Will Grant Robertson get the chop?
The relationship between Labour’s finance spokesman David Parker and its economic development spokesman David Cunliffe is warming.
This matters because Labour leader David Shearer and Green co-leaders Russel Norman and Metiria Turei may well form a government in two years.
The rapprochement between Mr Shearer’s two economic spokesmen, both former leadership contenders, is good news for him but may be bad news for his deputy, Grant Robertson.
The bad blood from Labour’s public leadership contest in 2011 rivalled that from National’s Bill English/Don Brash struggle in 2003.
Shearer loyalists even advised the new leader to try to drum the New Lynn MP out of parliament the way John Key did to Dr Brash in 2006.
Behind the scenes, Mr Cunliffe was described as arrogant, lazy and hen-pecked.
Nor was Mr Cunliffe blameless.
He never accepted his colleagues’ judgment and spent most of 2012 undermining his leader, with list MP Moana Mackey trying to do his numbers.
A series of speeches, purportedly about economic policy, were obvious leadership bids. It was put about that a coup would be launched just ahead of next month’s party conference, which will consider rule changes to make future Labour leaders more secure.
Mr Robertson sat out the 2011 leadership race, calculating it was too soon for him.
Instead, he opted to become deputy and his appointment was positioned as unifying the party’s left and right.
Mr Robertson, though, has conspicuously failed to express unqualified public support for Mr Shearer. Instead, he has slotted his loyalists into all important roles through the party, including the top jobs in the leader’s office.
Mr Shearer naively accepted these impositions and has tried to work constructively with Mr Robertson, accepting his advice and that of his acolytes on all matters of political strategy and day-to-day media tactics.Mr Robertson has not reciprocated, keeping an eye out for a moment to seek the leadership himself.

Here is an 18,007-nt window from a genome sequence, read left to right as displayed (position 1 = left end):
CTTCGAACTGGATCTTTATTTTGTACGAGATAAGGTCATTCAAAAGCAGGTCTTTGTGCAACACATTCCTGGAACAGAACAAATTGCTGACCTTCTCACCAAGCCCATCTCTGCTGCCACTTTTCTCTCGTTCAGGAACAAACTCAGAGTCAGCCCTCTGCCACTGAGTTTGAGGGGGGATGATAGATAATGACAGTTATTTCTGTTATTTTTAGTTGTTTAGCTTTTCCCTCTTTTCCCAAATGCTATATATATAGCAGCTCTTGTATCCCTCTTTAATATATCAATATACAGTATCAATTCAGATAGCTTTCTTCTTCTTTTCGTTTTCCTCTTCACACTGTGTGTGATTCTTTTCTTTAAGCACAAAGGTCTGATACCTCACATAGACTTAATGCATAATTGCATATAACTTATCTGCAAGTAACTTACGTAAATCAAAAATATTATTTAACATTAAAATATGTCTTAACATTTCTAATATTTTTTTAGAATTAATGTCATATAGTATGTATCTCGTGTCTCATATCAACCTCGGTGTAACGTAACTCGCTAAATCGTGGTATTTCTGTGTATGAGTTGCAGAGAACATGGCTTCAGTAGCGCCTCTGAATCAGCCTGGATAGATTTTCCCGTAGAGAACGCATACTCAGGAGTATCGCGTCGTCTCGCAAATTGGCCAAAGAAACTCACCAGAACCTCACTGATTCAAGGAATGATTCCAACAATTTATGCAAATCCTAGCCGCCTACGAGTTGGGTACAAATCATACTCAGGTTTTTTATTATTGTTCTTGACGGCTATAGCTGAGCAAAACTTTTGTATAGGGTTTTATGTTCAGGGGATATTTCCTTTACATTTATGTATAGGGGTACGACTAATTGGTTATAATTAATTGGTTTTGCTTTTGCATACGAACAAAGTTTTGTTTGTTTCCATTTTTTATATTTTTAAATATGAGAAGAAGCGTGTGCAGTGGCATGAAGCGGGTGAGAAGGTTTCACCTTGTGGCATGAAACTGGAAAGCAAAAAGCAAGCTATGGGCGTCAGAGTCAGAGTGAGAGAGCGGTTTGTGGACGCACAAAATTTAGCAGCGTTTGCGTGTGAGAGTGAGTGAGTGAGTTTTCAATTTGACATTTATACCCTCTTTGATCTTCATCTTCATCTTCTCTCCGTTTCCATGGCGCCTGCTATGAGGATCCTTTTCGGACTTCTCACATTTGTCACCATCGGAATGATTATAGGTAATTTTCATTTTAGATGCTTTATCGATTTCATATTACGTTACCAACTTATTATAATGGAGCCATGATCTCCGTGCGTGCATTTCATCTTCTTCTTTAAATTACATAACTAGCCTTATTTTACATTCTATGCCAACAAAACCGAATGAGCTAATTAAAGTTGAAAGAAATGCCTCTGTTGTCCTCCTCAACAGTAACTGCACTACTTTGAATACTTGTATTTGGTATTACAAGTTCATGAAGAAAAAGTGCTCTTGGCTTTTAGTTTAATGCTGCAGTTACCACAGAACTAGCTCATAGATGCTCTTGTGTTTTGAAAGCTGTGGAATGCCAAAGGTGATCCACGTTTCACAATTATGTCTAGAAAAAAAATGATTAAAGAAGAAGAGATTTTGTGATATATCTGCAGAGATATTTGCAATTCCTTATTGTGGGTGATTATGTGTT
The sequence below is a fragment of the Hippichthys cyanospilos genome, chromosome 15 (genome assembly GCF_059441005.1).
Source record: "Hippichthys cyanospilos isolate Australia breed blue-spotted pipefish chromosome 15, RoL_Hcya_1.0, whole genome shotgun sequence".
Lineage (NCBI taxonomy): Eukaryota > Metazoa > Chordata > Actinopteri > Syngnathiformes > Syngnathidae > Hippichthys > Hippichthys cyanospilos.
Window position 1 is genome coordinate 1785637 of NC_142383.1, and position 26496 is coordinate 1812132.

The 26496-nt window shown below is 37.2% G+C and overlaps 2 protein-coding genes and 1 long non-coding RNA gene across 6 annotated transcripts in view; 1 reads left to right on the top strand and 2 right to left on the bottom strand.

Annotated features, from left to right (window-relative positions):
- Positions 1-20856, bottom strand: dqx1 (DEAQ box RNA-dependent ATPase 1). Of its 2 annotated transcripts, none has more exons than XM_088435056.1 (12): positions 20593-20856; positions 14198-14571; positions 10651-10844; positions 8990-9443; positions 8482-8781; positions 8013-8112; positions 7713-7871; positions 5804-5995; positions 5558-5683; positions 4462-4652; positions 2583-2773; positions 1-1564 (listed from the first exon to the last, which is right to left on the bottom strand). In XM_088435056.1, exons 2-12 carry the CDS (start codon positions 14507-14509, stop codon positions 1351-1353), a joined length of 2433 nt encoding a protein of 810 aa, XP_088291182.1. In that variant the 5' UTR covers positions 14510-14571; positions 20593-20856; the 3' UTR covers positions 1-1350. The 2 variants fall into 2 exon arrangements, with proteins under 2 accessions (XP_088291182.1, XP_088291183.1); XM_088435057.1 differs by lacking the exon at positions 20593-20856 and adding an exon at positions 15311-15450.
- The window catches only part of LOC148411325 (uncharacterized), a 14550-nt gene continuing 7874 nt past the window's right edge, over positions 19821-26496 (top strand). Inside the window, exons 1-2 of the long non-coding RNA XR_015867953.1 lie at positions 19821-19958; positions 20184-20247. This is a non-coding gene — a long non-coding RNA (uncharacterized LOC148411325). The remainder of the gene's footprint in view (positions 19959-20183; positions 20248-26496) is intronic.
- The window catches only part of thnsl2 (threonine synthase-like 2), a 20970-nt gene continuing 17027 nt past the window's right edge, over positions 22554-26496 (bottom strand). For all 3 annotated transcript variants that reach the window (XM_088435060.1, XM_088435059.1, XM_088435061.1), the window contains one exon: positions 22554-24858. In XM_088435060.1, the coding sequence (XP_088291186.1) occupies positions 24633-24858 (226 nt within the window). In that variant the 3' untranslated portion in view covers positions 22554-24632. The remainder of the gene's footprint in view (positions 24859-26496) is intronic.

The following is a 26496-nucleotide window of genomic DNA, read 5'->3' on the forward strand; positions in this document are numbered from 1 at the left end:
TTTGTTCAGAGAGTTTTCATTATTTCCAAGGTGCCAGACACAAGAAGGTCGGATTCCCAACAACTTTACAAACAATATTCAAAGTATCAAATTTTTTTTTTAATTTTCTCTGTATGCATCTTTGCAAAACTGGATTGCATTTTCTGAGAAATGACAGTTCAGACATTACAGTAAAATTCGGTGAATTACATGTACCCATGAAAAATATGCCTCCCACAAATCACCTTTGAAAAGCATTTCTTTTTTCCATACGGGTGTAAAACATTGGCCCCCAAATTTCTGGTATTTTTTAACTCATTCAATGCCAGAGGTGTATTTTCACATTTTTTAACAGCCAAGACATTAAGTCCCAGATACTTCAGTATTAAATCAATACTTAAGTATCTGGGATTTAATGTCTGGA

Through the year, it has become obvious to Mr Cunliffe that neither Ms Mackey nor anyone else can deliver him the numbers. The so-called ABC faction – Anyone But Cunliffe – remains a majority in the caucus, especially as the polls continue to move in the right direction for Mr Shearer, indicating Labour has won over 135,000 new voters since he took over.
Mr Cunliffe’s realisation his leadership ambitions were going nowhere coincided with Mr Parker making a new effort to include him in policy development.
Mr Cunliffe responded positively, being enthused by Mr Parker’s interest in a new economic model.
No longer sacrosanct are things like price stability and the Reserve Bank Act or the general principle that New Zealand should be an open and lightly regulated economy.
Instead, Mr Parker and Mr Cunliffe are heavily influenced by the likes of Joseph Stiglitz, the former lead author for the Intergovernmental Panel on Climate Change, who was briefly Chairman of President Clinton’s Council for Economic Advisors, before being manoeuvred by his administration critics into the World Bank, from which he was fired.
Nevertheless, Mr Parker and Mr Cunliffe are taken by Professor Stiglitz’s latest arguments that governments must impose greater equality to achieve a more dynamic economy. Working together has gone a long way to restore their personal relationship and Mr Shearer is prepared to forgive Mr Cunliffe’s earlier disloyalty.
Video set up?
The situation is not so positive for Mr Robertson.
His advice, and that of those he has placed around Mr Shearer, is seen to have been so poor that there was speculation after the latest fiasco – Mr Shearer’s false allegation about a GSCB video – that perhaps Mr Robertson had deliberately set Mr Shearer up.
The conspiracy theory is unlikely. More probable is that, in seeking too much control, Mr Robertson has bitten off more than he can chew.
Mr Shearer cannot of course fire Mr Robertson as part of his forthcoming reshuffle but the role of the deputy will surely be considered.
Were Mr Parker to replace Mr Robertson, while retaining finance, he would become for Mr Shearer what Michael Cullen was for Helen Clark and Mr English is for Mr Key – the deputy of unquestionable loyalty, whose own leadership ambitions have been extinguished by bitter experience, and trusted with a wide brief.
Mr Cunliffe would then move into number three, and play the role of Bill Birch in Jim Bolger’s government, Steve Maharey in Ms Clark’s and Steven Joyce in Mr Key’s.
Along with Dr Norman, the three Davids – Shearer, Parker and Cunliffe – would form the big four in the new Labour/Green government, as Mr Key, Mr English, Mr Joyce and Gerry Brownlee do in the current government.
That prospect is surely more attractive for Mr Cunliffe than that of saboteur.
Such new arrangements would also free Mr Robertson to concentrate fully on his passions of tertiary education and advocating for the Wellington public service.
Don’t bank on it just yet. But don’t rule it out either.